6. The experience of repetition as death - Clarice Jansen (Fat Cat Records)
I first encountered Clarice Jensen's distinct cello stylings five years ago. Max Richter had brought together a group of musicians to perform 'Sleep' his ambitious concept about the neuroscience of sleep where the music would weave it's way into the listener's subconscious, to leave its indelible imprint. The strings for 'Sleep' were provided by the American Contemporary Music Ensemble, whose artistic director happened to be Clarice Jansen. Despite not getting any shut-eye whilst listening to 'Sleep', Jensen had made a significant impression.
Once heard, not forgotten. Her genius could also be glimpsed through her many collaborations (the late Jóhann Jóhannsson, members of post-classical drone masters A Winged Victory for the Sullen, as well as Arcade Fire, Nick Cave and a whole host more). To my knowledge, I have remained fully awake through all of my encounters with her playing.
It's astounding that 'The Experience of Repetition as Death' is only Jensen's second solo album, it's scope, imagination and even its title (taken from Adrienne Rich's haunting poem 'A Valediction Forbidding Mourning' ) are breathtaking. Across the five pieces here, Jensen's cello is blended into shifting loops, mixed with electronic effects and formed into drone drenched sound pieces.
The concept of the record is a startling meditation on the human urge to repeat behaviour and is somewhat inspired by Freud's observations on people's "compulsion to repeat” self-destructive behaviours or to re-live traumatic events. Midway through the album, 'The Metastable' reflects on such a trauma, namely the hospitalisation of Jensen's terminally ill mother. It's sound inspired by the repetitive beeping noises heard on a hospital ward. It is both beautiful and deeply unsettling.
The most devastating piece here is the penultimate 'Holy Mother' which sounds as if Phillip Glass has snuck into a spacious old cathedral to play the organ but is met by unwelcome drones and echoes. It's a captivating work that doesn't let go until it is through. 'The experience of repetition as death' is a truly mesmerizing album that rewards the listener upon every play.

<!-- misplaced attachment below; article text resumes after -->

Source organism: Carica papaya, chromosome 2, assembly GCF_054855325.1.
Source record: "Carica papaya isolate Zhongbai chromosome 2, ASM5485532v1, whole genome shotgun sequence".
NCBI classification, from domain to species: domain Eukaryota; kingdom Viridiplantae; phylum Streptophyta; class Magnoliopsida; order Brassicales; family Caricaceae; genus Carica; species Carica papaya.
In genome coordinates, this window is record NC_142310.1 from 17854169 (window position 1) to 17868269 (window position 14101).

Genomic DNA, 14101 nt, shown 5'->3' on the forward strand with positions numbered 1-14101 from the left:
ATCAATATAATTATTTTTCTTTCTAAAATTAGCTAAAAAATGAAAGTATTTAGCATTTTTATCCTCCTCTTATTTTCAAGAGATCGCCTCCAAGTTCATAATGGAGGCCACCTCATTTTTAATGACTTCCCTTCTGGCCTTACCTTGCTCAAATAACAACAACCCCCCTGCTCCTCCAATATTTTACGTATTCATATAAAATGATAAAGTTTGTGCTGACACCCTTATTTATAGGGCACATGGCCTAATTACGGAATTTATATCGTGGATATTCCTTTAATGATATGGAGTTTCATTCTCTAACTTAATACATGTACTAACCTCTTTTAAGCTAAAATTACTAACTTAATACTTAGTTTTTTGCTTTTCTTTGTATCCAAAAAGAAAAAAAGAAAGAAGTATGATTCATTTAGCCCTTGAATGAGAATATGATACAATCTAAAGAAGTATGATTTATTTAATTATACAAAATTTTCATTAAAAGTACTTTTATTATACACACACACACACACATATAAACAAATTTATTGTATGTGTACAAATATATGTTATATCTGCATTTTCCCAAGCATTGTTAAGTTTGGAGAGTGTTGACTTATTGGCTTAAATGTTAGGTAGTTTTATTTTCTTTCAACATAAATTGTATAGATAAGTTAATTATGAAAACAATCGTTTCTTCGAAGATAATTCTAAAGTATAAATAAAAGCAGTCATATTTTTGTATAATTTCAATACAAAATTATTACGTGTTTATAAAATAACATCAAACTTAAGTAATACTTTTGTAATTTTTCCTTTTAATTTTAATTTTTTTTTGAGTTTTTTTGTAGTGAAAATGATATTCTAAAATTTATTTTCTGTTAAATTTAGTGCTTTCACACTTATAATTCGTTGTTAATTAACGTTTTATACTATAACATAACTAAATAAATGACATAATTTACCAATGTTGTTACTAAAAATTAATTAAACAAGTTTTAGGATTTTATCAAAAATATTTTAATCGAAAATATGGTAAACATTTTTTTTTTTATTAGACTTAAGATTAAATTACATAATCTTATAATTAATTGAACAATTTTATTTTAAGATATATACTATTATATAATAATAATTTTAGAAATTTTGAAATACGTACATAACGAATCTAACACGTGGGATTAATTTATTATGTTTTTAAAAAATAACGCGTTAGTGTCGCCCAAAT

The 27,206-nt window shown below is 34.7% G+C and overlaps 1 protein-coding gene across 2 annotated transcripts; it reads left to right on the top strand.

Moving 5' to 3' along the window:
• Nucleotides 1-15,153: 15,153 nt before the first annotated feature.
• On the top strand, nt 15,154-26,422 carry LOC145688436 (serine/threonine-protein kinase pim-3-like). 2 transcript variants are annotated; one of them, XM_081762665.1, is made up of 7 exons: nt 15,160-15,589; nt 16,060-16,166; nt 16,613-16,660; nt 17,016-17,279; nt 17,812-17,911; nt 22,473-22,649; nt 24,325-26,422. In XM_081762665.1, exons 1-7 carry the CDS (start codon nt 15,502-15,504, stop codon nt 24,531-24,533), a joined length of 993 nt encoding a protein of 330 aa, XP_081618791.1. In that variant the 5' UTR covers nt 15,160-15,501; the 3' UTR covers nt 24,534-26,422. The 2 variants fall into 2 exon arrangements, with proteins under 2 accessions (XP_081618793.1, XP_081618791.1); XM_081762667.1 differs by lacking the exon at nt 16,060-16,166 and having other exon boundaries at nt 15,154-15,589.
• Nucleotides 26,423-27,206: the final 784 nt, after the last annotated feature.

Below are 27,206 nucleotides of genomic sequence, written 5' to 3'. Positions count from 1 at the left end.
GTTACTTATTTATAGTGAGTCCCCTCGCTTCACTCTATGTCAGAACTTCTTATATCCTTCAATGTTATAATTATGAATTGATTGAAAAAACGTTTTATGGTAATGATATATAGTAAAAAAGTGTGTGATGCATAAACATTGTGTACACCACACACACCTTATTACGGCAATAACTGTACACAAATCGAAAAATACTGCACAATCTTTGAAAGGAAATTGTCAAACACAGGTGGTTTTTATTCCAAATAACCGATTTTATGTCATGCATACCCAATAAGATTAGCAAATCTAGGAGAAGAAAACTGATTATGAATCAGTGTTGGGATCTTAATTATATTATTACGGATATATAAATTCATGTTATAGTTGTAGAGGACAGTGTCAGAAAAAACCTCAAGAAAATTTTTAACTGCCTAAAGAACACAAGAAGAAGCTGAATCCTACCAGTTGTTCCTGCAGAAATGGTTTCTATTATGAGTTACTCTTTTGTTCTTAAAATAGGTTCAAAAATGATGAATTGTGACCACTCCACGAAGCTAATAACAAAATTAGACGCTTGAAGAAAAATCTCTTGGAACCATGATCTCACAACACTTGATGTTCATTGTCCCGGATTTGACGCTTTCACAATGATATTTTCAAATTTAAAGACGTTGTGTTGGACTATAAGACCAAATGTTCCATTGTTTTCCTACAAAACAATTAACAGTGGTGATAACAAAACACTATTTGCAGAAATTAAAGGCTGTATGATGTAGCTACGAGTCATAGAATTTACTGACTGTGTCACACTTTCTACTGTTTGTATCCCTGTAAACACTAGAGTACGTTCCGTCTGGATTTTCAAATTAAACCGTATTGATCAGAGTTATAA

5. Untitled (Black is) - Sault
‘Take off your badge
We all know it was murder,
Wildfires - Sault
And so, the most exciting and enigmatic band of 2019 returned but this time the scintillating mix of funk, R&B, soul, electronica and Afrobeat was delivered with a strong message of protest.
Released weeks after the death of George Floyd and the overflowing of rage at both the event and the systemic racism that brought it about, 'Untitled (Black is) is a bold and defiantly delivered response. It is never blinded by its anger, 'Stop Dem', 'Don't Shoot Guns Down' and 'Wildfires' are graceful in their defiance in the face of such ugliness. The sadness of the latter poignantly encapsulated the frustration of the Black Lives Matter movement.
There are only a handful of genuinely worthwhile protest records, the ones that are both capable of commenting on an incident without being tied to a moment in time. Songs that will always be true. 'Untitled' (Black is) is such a record.
4. Fetch the Bolt Cutters - Fiona Apple
You can see why an album that is clearly not about the claustrophobia induced by lockdown could easily become its uneasy soundtrack.
The first item for consideration is the boltcutters themselves. So, you've been locked down 24-7 with those whom you would prefer to only evenings and weekends with? 'Fetch the boltcutters, I've been in here too long...' indeed. Nice interpretation, but this is not a record about victim hood, it about fight!
‘Under the Table’ is justifiable defiance (‘kick me under the table all you want, I won’t shut up’), it’s challenging offensive behaviour. Even spikier is ‘Relay’ (‘I resent you for presenting your life like a fucking propaganda brochure’) the calling out of hypocrisy and indignation is matched only by the music descends into a mess of meandering percussion.
There’s a telling line on the title track:
‘I grew up in the shoes they told me I could fill/shoes that were not made for running up that hill...’ That nodding reference to Kate Bush, that can only lead to comparison. Bush would decorate her tales with a cast of characters to deliver her stories. Fiona Apple’s writing is not about that performance, that theatre. This is unvarnished, direct and personal. ‘Fetch the Bolt Cutters’ never shies away from the truth. Now, go and fetch your own bolt cutters.
the main image on this page... Clarice Jensen, by Naoko Maeda